Some soldiers are meant to join the elite forces, become spies, and swing through windows shouting and shooting. Some aren’t. That we’re all equal is one of the greatest lies ever told. Kids are told they can become anything they want to, and then they learn the hard way that they most definitely cannot.
Daniel James wanted to be a spy. He’d been the right-hand man to the head of the British Army in Afghanistan as a translator. But he wanted more. He invited the general out for salsa dancing. The general said no. He demanded a promotion. The Army said no. He used black magic to protect soldiers. They called him crazy.
Daniel James, whose real name is Esmail Mohammed Beigi Gamasai, decided to teach the Army a lesson. He contacted the Iranians while serving in Afghanistan to hand over sensitive information. He left messages telling them he was at their service and made up code words. The Iranians may have thought it a trap.
Doing specialist work in the military has its allure. I was attracted myself and learned what it takes. Specifically, I learned I don’t have what it takes.
I’d been in the regular military for a while and wanted more of a challenge, so I applied to do what’s called “arduous work.” A muscular black guy who looked like Mike Tyson’s bigger, angrier brother stood in my way. Let’s call him Jack, against whom I’d be “milling.” The military describes milling as “60 seconds of ‘controlled physical aggression’ against an opponent of similar height and weight.”
We were told this was definitely not boxing. There would be no ducking and weaving, and only blows to the head were allowed. Up until that point, Jack had been a friend of mine. We’d helped each other out. We’d laughed and joked together, but now it was make-or-break time. He had a very matter-of-fact look on his face. The instructors liked that. He looked like he would tear me apart. I thought it was funny. Jack was meant to be “of similar height and weight,” and he was—to a truck. The referee brought us into the middle of a makeshift ring as baying soldiers sat on benches all around. I looked Jack straight in the eye and saw nothing; he had glazed over and was ready to kill me. To start the one-minute bout and to start the audience roaring helpful tips such as “fucking kill him” or “rip his head off,” the training officer would ring a bell.
I readied myself. I imagined knocking Jack clean out, the instructor’s favorite fighter laid out on a gymnasium mat, eyes closed. Worried soldiers would fan his face while desperately trying to find a pulse. Then they’d look back at me shaking their heads. The stretcher would come in. Forevermore they’d call me “Killer” in the regiment. People would avoid me at lunchtimes. They’d give me a wide berth in the corridors. And so I readied myself. Jack was going to get knocked out.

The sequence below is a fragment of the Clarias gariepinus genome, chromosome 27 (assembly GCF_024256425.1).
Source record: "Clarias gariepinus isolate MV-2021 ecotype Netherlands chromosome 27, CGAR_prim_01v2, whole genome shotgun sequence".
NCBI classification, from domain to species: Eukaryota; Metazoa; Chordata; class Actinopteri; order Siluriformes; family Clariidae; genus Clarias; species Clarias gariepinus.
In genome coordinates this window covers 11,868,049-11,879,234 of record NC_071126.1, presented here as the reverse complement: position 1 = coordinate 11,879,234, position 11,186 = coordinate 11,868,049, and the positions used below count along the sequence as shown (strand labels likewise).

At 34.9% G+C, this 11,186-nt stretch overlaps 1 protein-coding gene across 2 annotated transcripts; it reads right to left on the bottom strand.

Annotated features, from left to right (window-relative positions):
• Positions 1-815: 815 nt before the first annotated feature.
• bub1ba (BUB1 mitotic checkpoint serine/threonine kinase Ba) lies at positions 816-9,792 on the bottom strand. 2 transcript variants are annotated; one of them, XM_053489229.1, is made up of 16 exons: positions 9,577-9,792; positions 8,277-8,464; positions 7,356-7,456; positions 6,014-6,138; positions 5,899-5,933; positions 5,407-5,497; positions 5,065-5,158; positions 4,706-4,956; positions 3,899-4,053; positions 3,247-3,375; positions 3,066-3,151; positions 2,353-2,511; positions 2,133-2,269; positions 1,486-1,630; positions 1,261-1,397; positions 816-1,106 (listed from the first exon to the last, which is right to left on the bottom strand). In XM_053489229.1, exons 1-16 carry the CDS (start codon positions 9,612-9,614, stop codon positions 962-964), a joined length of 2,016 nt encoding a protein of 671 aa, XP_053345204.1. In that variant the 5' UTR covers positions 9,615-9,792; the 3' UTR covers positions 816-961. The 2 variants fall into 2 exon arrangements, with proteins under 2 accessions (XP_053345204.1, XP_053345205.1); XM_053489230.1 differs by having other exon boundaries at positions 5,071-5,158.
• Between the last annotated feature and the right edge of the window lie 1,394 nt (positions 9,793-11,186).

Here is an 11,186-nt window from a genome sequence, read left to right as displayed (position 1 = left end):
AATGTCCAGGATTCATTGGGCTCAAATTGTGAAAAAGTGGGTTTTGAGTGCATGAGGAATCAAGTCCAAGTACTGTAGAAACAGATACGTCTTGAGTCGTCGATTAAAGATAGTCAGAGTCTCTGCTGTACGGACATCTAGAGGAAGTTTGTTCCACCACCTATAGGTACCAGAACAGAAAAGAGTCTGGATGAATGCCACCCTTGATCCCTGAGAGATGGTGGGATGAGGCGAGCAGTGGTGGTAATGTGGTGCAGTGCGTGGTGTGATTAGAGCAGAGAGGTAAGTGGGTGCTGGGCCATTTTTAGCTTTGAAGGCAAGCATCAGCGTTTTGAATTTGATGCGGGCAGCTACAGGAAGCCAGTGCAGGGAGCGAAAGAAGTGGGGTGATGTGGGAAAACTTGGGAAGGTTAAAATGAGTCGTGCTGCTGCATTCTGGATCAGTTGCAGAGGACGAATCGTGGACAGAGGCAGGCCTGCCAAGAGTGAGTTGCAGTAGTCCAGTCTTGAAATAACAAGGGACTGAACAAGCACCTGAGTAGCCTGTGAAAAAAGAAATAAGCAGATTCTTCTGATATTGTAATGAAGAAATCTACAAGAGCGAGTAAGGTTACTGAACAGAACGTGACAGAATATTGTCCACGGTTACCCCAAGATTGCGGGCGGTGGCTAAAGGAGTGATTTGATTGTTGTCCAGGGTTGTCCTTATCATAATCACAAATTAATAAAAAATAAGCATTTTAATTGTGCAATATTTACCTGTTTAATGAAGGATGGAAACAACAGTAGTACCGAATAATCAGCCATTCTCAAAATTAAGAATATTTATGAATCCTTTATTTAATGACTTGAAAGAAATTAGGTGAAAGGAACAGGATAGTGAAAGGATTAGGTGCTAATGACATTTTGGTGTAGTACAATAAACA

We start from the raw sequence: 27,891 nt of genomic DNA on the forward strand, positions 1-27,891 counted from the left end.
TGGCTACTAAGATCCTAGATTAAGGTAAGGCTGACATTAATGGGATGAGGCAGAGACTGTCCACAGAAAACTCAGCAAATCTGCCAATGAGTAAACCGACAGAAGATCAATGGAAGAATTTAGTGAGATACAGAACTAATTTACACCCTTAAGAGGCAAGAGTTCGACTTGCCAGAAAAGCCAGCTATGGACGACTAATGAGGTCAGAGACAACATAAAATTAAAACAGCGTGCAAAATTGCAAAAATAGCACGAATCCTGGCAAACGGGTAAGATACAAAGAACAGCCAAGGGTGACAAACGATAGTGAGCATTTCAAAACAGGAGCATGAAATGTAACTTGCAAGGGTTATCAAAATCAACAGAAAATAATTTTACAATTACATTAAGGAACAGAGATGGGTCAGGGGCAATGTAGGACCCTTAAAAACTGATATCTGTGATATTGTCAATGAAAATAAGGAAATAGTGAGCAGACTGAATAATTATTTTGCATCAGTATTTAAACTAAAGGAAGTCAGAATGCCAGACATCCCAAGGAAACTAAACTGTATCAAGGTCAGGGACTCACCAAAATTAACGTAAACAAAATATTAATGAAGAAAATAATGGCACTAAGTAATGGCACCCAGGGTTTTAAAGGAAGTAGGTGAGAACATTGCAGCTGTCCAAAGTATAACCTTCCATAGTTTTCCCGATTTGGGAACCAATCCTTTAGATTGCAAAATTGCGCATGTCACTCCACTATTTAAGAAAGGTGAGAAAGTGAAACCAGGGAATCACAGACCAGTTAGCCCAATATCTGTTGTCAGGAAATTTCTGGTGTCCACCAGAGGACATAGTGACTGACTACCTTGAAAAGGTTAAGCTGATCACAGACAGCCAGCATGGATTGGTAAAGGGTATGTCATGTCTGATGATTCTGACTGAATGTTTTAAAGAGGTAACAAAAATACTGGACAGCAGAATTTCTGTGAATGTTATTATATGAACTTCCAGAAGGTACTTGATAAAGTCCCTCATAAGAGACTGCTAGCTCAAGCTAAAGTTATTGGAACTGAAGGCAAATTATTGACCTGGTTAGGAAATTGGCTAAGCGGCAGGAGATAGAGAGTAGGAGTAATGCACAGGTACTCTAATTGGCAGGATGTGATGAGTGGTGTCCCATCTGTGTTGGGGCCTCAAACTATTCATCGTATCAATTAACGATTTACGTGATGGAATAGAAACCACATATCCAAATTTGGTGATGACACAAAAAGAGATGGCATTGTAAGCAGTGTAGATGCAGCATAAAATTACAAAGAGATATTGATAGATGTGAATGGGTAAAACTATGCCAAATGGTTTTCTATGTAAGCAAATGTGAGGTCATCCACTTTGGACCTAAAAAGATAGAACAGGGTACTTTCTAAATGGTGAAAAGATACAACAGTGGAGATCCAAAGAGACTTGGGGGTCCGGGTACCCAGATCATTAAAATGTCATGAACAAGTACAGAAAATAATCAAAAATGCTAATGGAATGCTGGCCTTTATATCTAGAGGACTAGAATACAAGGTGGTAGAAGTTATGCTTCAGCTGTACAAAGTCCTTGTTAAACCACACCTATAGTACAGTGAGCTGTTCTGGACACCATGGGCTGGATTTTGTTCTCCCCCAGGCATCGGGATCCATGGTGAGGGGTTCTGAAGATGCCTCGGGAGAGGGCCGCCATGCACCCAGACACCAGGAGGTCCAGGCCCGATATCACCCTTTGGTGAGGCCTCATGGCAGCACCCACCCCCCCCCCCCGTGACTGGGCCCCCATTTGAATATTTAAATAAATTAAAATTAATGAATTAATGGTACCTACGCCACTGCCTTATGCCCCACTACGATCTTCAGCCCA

I never got to hear the whole of that bell. I think it was on the “n” of “ding” that Jack’s gloved fist hit my nose with force. Jack then delivered a few more expert blows, one of which managed to punch my head guard around so I was now trying to see through the earpiece.
It was at this moment one of the instructors took pity on me and halted the fight. I thought it was over, but no: “A display of moral courage, aggression, guts and determination is required.” So I was to be sent back in after my head guard had been corrected. Unluckily for me, a South African instructor who hated me more than he hated the Taliban was in my corner. He barked, “What the fuck are you doing in there?” I replied, “Fighting, staff!” as if I was still very much up for it. That was the “guts and determination” part. “You call that fighting?!” he barked again.
At that moment in time, seconds before he threw me back in with Jack, I couldn’t give a crap what anybody would call it. You’d probably call it survival, but I don’t think that would have gone down well with the South African. He fixed my head guard and somewhere in his heart of stone something cracked. He looked me straight in the eyes softly; at first I thought it was compassion, but he was only looking for early signs of concussion. He didn’t find any. His eyes hardened, as did his grip around my head. He leaned in and shouted, “Now kill him!” and pushed me back in the ring. Kill him? I knew the South African had a sense of humor. I survived the last thirty seconds, after which the referee raised Jack’s hand. Jack was elite forces material. I was on my way back to my unit. After that day, I never heard from Jack again.
People such as Jack—and there are Jills, too—find themselves doing interesting and arduous work.
Daniel James is currently serving a ten-year prison sentence, after which I’m sure his services as a spy/salsa teacher will be much sought-after. Earlier this month he was asked to pay back his legal fees, which are around a quarter of a million pounds (over $400,000). Luckily, Daniel was caught before he could do any damage in Afghanistan.
He was caught by real spies—people like Jack.
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